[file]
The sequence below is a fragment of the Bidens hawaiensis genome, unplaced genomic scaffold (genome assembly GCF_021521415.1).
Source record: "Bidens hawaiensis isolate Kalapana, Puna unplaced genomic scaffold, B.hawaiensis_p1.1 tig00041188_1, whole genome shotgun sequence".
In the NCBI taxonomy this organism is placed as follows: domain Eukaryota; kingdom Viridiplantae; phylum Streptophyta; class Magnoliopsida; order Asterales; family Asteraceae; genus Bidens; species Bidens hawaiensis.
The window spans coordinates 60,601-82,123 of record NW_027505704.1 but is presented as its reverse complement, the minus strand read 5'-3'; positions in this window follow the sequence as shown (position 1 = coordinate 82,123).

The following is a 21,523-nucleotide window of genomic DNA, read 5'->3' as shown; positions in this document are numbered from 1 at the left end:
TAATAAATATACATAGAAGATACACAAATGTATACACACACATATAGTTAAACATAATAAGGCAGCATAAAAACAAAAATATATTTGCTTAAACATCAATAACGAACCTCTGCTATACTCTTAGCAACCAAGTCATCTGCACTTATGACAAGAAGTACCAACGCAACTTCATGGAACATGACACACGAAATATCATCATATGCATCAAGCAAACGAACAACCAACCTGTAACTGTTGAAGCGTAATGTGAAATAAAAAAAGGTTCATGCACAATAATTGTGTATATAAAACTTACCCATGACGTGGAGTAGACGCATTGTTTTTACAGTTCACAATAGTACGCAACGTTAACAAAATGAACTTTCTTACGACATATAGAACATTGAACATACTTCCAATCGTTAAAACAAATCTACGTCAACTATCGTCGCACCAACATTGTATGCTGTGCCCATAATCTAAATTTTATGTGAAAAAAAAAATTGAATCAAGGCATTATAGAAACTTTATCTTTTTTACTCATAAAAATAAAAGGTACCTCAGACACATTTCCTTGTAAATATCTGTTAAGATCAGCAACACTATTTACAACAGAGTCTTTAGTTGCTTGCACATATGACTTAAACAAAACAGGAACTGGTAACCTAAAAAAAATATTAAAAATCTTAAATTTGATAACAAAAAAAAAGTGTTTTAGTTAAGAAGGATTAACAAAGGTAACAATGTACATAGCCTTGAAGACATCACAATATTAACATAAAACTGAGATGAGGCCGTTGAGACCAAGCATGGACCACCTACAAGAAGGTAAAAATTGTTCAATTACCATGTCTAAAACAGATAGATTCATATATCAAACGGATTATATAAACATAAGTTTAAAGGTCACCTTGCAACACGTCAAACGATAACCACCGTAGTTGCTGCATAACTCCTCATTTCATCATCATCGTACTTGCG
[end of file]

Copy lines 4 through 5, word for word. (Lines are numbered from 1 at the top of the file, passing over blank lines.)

The window spans coordinates 60,601-82,123 of record NW_027505704.1 but is presented as its reverse complement, the minus strand read 5'-3'; positions in this window follow the sequence as shown (position 1 = coordinate 82,123).

The following is a 21,523-nucleotide window of genomic DNA, read 5'->3' as shown; positions in this document are numbered from 1 at the left end: